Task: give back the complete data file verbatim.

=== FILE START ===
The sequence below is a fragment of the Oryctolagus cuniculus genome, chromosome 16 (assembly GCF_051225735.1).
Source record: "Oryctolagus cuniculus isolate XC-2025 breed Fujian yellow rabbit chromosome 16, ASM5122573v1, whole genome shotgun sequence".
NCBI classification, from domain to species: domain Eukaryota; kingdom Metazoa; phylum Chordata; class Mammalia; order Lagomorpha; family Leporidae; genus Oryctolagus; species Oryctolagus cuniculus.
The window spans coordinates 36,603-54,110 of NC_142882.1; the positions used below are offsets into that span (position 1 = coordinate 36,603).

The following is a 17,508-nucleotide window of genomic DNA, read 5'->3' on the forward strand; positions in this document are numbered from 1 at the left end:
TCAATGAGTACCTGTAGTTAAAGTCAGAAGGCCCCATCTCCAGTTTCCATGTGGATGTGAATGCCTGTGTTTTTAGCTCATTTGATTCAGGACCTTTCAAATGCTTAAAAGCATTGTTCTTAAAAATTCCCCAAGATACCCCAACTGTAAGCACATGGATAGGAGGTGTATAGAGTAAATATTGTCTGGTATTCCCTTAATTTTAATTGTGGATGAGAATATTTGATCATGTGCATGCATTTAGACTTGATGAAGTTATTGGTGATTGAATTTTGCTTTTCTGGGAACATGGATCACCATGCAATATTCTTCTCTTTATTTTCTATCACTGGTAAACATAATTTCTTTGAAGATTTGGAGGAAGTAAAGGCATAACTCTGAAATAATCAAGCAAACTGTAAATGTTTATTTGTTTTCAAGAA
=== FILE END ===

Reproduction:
The sequence below is a fragment of the Oryctolagus cuniculus genome, chromosome 16 (assembly GCF_051225735.1).
Source record: "Oryctolagus cuniculus isolate XC-2025 breed Fujian yellow rabbit chromosome 16, ASM5122573v1, whole genome shotgun sequence".
NCBI classification, from domain to species: domain Eukaryota; kingdom Metazoa; phylum Chordata; class Mammalia; order Lagomorpha; family Leporidae; genus Oryctolagus; species Oryctolagus cuniculus.
The window spans coordinates 36,603-54,110 of NC_142882.1; the positions used below are offsets into that span (position 1 = coordinate 36,603).

The following is a 17,508-nucleotide window of genomic DNA, read 5'->3' on the forward strand; positions in this document are numbered from 1 at the left end:
TCAATGAGTACCTGTAGTTAAAGTCAGAAGGCCCCATCTCCAGTTTCCATGTGGATGTGAATGCCTGTGTTTTTAGCTCATTTGATTCAGGACCTTTCAAATGCTTAAAAGCATTGTTCTTAAAAATTCCCCAAGATACCCCAACTGTAAGCACATGGATAGGAGGTGTATAGAGTAAATATTGTCTGGTATTCCCTTAATTTTAATTGTGGATGAGAATATTTGATCATGTGCATGCATTTAGACTTGATGAAGTTATTGGTGATTGAATTTTGCTTTTCTGGGAACATGGATCACCATGCAATATTCTTCTCTTTATTTTCTATCACTGGTAAACATAATTTCTTTGAAGATTTGGAGGAAGTAAAGGCATAACTCTGAAATAATCAAGCAAACTGTAAATGTTTATTTGTTTTCAAGAA